The final cost to build the armory was $35,000 which was paid for by State funds.
Over the years the Armory was used as a gathering space for a variety of activities. For many years the Boy Scouts held an annual event there called “The Skills of Scouting.” The event allowed troops to showcase skills like mountaineering or first aid. The event was a successful recruiting tool. Later, the event was moved to the Eastern Greenwich Civic Center.
According to a post in the New York Times, shared by the Greenwich Historical Society, in December 1950 that organization hosted their first annual Christmas Antiques Bazaar, a show and sale featuring dozens of exhibitors. “Thirty-eight exhibitors brought under one roof a wide variety of the old-time arts of cabinet makers, silversmiths, china makers, weavers and print makers from all corners of the world,” the article said.
A short piece in the New York Times in January 1924 noted that the Masonic Club’s annual ball was held in the Armory and was attended by 1,200 people.
“Many of the prominent residents occupied boxes. The hall was brilliantly decorated with lighting effects,” the article said.
On Jan 30, 1935 the President’s Ball was held in the Armory and featured a drill of Battery F and the presentation of the Legion colors. A newly organized bugle, fife and drum corps of Greenwich Legion Post 29 made its first public appearance that night.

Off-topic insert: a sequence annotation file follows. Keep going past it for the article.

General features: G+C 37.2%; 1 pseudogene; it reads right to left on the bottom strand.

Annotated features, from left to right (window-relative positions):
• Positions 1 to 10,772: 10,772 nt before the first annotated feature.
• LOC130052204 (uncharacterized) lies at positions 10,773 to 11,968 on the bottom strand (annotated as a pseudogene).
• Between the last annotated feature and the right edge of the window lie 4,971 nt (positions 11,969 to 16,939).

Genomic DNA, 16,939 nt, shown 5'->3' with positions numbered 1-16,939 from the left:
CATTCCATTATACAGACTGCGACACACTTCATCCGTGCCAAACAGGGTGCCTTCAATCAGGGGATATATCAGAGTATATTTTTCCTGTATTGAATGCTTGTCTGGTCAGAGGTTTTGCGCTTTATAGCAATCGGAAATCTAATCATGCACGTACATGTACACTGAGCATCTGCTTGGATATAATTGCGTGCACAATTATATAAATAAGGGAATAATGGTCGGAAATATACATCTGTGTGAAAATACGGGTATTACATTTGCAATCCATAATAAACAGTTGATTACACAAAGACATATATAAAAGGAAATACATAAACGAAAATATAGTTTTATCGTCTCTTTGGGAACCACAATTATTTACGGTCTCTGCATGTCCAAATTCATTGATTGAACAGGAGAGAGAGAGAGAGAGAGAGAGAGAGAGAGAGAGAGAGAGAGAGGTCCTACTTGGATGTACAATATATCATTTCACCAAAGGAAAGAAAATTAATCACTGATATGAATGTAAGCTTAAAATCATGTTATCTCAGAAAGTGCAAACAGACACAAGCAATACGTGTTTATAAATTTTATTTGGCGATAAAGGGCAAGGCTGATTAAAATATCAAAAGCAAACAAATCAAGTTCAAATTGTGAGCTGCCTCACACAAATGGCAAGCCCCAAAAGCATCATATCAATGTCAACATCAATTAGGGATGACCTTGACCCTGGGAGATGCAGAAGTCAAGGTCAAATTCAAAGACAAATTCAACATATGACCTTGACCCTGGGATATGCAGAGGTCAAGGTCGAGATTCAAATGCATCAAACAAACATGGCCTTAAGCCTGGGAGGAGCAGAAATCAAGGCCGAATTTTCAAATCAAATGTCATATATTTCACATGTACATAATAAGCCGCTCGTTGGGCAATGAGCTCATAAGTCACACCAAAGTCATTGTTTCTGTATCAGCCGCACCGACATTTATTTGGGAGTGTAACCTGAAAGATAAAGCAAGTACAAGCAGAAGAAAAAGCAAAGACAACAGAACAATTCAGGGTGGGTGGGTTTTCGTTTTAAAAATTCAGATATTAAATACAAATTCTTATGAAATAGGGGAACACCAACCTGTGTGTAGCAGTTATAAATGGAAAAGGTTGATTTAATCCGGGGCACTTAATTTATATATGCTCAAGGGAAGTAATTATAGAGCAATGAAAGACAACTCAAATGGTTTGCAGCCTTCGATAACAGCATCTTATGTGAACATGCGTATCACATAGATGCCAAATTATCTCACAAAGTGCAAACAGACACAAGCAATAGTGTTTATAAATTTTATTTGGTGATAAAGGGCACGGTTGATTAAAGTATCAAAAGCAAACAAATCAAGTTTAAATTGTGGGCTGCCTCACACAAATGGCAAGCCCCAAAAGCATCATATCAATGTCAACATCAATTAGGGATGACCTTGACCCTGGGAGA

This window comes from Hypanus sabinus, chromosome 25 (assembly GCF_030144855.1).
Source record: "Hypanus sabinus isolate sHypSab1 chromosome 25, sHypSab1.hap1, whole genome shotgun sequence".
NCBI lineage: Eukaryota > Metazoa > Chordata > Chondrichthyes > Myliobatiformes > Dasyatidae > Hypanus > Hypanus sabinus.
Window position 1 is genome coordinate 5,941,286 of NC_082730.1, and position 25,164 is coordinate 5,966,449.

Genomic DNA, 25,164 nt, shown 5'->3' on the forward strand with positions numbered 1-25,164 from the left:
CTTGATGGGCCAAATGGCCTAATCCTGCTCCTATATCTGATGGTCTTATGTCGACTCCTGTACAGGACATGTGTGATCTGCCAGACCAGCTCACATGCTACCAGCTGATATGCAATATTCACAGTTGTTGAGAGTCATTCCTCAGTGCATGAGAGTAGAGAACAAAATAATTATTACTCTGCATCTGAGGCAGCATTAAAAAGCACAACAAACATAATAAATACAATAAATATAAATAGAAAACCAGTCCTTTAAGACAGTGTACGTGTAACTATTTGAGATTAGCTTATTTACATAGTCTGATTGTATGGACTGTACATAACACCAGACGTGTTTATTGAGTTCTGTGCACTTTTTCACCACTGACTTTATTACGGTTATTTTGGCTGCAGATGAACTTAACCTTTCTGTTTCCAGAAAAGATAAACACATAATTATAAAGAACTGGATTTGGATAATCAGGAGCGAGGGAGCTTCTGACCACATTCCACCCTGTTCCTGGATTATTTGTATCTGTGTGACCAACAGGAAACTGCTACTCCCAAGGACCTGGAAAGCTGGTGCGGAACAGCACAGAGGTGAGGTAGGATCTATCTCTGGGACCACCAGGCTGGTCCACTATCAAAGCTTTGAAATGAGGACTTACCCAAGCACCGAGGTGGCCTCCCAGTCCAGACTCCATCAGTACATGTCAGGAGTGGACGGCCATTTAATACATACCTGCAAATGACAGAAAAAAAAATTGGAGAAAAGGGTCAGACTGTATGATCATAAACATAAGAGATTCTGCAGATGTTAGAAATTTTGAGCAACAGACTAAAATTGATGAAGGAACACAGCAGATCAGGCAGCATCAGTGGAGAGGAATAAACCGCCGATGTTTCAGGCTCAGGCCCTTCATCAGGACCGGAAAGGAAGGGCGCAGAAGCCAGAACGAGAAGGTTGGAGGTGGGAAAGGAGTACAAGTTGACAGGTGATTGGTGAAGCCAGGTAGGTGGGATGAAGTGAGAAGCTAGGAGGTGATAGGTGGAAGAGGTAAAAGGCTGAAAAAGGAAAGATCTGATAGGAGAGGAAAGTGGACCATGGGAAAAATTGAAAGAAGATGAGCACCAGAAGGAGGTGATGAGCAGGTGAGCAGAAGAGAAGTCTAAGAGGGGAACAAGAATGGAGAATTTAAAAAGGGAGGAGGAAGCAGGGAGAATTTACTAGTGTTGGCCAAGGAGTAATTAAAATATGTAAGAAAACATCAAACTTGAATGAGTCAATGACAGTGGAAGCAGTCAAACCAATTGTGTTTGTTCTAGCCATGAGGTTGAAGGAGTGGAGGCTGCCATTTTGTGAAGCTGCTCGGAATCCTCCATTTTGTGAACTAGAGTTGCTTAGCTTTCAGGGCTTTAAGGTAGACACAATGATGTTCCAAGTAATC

Another special to the New York Times noted that in 1937 the annual flower show of the Westchester and Fairfield Horticultural Society, with the garden clubs of Greenwich and Rye cooperating, was held at the Mason Street Armory. The event featured thousands of flowers, fruits and vegetables from large estates. The event featured special classes in flower arranging.
In 1971 the National Guard moved to a new armory in Norwalk and the Mason Street Armory was sold to private interests.
In 2008 a developer was given permission by P&Z to demolish all but the facade, tower and archway of the Armory in order build 9 upscale townhouses with underground parking.
The demolition sign was posted on the building but the recession hit and the development never happened.
The commission noted last month that the parking requirements for 9 townhouses was dramatically smaller than that of the synagogue and its preschool.
Also, in the HDC meetings each time the applicant pointed out that there had been permission to demolish part of the Armory, they were reminded that the members of the commission were different.
Also, in the recent POCD workshops have given voice to a growing urgency to preserve Greenwich’s historic buildings.